TH RUXTONRv R NINE TRACE R
Are Triumph’s Thruxton R and BMW’S new R ninet Racer more than just retro-style pin-ups?
You can guess the general size of your average motorcycle factory test rider by the shape of the bikes they develop. As a rule of thumb Yamaha’s, Triumph’s and Ducati’s nakeds and sportsbikes tend to be the roomiest, so they must be honed by big test riders. Some manufactures employ jockeysized ex-racers, which may explain why Kawasakis, Aprilias, Hondas and BMWS are the most cramped.
It doesn’t take long in the R ninet Racer S’s perch to form a mental picture of the person who created it: very short with arms like an orangutan and hands like shovels. There’s no question the new Beemer is a looker and devilishly quick from A to B on the road and track, but man, is it uncomfortable.
The low-set clip-ons and the lessthan-generous legroom you can just about live with, but those bars are so far away it’s a struggle to ride with anything other than arrow-straight arms. And you can just about fumble for the front brake lever on its smallest span adjustment, but the other four levels place the lever out of reach, somewhere in the future.
BMW: how low can you go?
Need to stretch out your legs? Forget it. The BMW is so low to the floor the favoured ‘leg-dangle’ we all do is out of the question. The low screen is next to useless and even cleaning the R ninet Racer S is uncomfortable. It’s so low and lolling lazily over on its short stand that you can’t easily clean or fettle the left side of the bike without a diploma in limbo dancing.
But let’s not get too distracted with the ergonomics of a bike even more extreme than an S1000RR. It’s not a big deal if you’re only going to do modest journeys or are shorter than me (which will solve the legroom problem, but make the stretch to the bars worse). The BMW makes up for it with a neat trick and it’s not the heated grips, which are a godsend on chilly Spring days like these.
With that low, long stance comes incredible straightline and full-lean stability. In this world of short, squat, fast-steering sportsbikes, with bars
teetering on the edge of a panic attack, the R ninet Racer S demolishes fast corners. You can attack a flat-in-sixth sweeper at full lean, needle swept well past the 140mph mark at the end of the clock, with such ease you could take one hand off the bar and check your watch.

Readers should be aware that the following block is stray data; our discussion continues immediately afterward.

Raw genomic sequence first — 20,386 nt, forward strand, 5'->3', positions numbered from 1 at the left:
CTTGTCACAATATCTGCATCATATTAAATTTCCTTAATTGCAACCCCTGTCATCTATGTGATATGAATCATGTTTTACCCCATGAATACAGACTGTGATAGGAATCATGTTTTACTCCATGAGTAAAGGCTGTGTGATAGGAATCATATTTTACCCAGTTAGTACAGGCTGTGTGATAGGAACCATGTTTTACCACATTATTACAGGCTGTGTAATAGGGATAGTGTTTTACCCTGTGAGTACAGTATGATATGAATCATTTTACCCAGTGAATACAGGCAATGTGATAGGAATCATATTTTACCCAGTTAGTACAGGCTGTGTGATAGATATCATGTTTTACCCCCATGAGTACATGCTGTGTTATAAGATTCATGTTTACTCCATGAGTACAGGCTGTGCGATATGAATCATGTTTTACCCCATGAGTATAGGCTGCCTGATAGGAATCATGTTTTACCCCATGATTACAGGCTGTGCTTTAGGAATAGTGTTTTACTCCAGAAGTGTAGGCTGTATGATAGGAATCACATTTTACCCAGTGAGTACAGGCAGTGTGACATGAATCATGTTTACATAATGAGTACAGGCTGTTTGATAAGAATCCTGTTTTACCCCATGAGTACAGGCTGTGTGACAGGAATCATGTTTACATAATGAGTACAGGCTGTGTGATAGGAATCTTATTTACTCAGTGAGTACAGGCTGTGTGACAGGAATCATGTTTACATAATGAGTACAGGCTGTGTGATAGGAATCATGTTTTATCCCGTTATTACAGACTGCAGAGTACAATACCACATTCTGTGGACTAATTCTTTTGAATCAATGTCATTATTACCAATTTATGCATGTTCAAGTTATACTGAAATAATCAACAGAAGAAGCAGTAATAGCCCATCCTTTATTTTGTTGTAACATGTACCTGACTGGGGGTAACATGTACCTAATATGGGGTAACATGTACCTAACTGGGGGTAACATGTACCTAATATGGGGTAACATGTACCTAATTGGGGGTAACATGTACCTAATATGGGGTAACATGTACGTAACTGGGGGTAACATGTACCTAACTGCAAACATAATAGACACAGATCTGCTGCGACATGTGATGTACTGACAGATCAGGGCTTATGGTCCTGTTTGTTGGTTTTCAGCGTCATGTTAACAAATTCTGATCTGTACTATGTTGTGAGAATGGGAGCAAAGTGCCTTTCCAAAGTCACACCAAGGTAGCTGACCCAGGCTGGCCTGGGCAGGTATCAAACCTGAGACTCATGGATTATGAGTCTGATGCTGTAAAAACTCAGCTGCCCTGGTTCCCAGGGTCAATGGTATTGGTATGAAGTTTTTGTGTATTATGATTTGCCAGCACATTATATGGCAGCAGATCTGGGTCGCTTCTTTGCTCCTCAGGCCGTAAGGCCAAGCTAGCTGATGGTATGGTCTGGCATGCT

It might have lesser suspension units and brakes than the standard R ninet, but they’re set to perfection. The only place to really explore the BMW’S handling envelope and revel in the power of the non-radial Brembos is on the track, which is why we also took the Racer S to Cadwell Park (see story, right).
Thruxton: the best of British
We’re already nicely familiar with the Triumph Thruxton R. Launched last year it became an instant showroom hit, impressed on every MCN test and ended up winning our 2016 Best Retro award. I don’t need to tell you it’s roomier and more comfortable than the BMW – you can see that from the pictures. Stepping from Racer to Thruxton R is like climbing up from a plastic primary school chair to a barstool.
You’d also imagine that with its Öhlins shocks, Showa Big Piston Forks and Brembo monoblocs, it would ride rings around the BMW in the corners and you’d be right, but the Triumph can’t match the BMW’S high lean unflappability.
The Triumph has a plusher, roomier ride and grin-inducing supermoto agility, but its bars dance lightly in your hand as you push harder and the needle swoops further around the Smiths-style analogue speedo. It never gets out of control or causes much concern, but it can’t carve high-speed lines like the Beemer.
Handling and comfort aside, both machines are bang-on when it comes to styling and draw a crowd whenever they’re parked. The Triumph has the best shiny bits, from its snazzy brakes and suspension, to the Monza-style filler cap, aluminium tank strap, polished top yoke and clear anodized aluminum swingarm. Hidden beneath all this mouth-watering, sepia-tinted loveliness, the Thruxton R comes with 21st century ABS and traction control.
ABS is also standard on the BMW, but its stability control system costs an extra £350, bringing the price to within £290 of the Triumph’s. The R ninet Racer S also comes with lots of nice touches, like the chrome exhaust, stubby tail unit, spoked wheels, dustbin fairing, analogue/digital mix clock and evocative white, red and blue Motorsport paintjob. The Racer’s suspension and brakes are downgraded from the
R ninet Racer is wolf in a 1970s sheepskin coat
Weight over the front actually makes this hard
Triumph is a huge laugh at Cadwell...
... and is comfortable and captivating on the road